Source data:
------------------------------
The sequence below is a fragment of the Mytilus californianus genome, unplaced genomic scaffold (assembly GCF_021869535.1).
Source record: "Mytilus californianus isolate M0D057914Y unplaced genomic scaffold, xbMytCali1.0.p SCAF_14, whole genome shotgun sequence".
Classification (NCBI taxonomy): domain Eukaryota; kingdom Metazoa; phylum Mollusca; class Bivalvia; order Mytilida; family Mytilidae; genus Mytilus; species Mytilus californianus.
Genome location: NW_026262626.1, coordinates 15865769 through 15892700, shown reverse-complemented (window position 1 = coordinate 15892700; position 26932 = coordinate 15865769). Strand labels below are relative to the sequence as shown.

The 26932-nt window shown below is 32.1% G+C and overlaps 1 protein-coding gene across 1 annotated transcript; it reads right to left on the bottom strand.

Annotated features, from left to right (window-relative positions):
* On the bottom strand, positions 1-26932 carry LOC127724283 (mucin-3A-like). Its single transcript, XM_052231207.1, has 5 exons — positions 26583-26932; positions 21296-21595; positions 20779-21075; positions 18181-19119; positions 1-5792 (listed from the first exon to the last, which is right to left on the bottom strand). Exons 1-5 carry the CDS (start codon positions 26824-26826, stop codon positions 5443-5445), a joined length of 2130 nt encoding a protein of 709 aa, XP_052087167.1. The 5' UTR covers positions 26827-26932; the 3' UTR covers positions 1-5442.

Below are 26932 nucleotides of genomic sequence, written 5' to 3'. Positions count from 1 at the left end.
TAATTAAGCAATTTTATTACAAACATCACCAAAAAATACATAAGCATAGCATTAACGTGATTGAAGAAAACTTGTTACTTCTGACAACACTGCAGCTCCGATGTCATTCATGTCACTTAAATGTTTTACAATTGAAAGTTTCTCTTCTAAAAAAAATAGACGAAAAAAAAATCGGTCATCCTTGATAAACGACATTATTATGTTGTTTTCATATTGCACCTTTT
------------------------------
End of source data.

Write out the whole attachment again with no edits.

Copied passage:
The sequence below is a fragment of the Mytilus californianus genome, unplaced genomic scaffold (assembly GCF_021869535.1).
Source record: "Mytilus californianus isolate M0D057914Y unplaced genomic scaffold, xbMytCali1.0.p SCAF_14, whole genome shotgun sequence".
Classification (NCBI taxonomy): domain Eukaryota; kingdom Metazoa; phylum Mollusca; class Bivalvia; order Mytilida; family Mytilidae; genus Mytilus; species Mytilus californianus.
Genome location: NW_026262626.1, coordinates 15865769 through 15892700, shown reverse-complemented (window position 1 = coordinate 15892700; position 26932 = coordinate 15865769). Strand labels below are relative to the sequence as shown.

The 26932-nt window shown below is 32.1% G+C and overlaps 1 protein-coding gene across 1 annotated transcript; it reads right to left on the bottom strand.

Annotated features, from left to right (window-relative positions):
* On the bottom strand, positions 1-26932 carry LOC127724283 (mucin-3A-like). Its single transcript, XM_052231207.1, has 5 exons — positions 26583-26932; positions 21296-21595; positions 20779-21075; positions 18181-19119; positions 1-5792 (listed from the first exon to the last, which is right to left on the bottom strand). Exons 1-5 carry the CDS (start codon positions 26824-26826, stop codon positions 5443-5445), a joined length of 2130 nt encoding a protein of 709 aa, XP_052087167.1. The 5' UTR covers positions 26827-26932; the 3' UTR covers positions 1-5442.

Below are 26932 nucleotides of genomic sequence, written 5' to 3'. Positions count from 1 at the left end.
TAATTAAGCAATTTTATTACAAACATCACCAAAAAATACATAAGCATAGCATTAACGTGATTGAAGAAAACTTGTTACTTCTGACAACACTGCAGCTCCGATGTCATTCATGTCACTTAAATGTTTTACAATTGAAAGTTTCTCTTCTAAAAAAAATAGACGAAAAAAAAATCGGTCATCCTTGATAAACGACATTATTATGTTGTTTTCATATTGCACCTTTT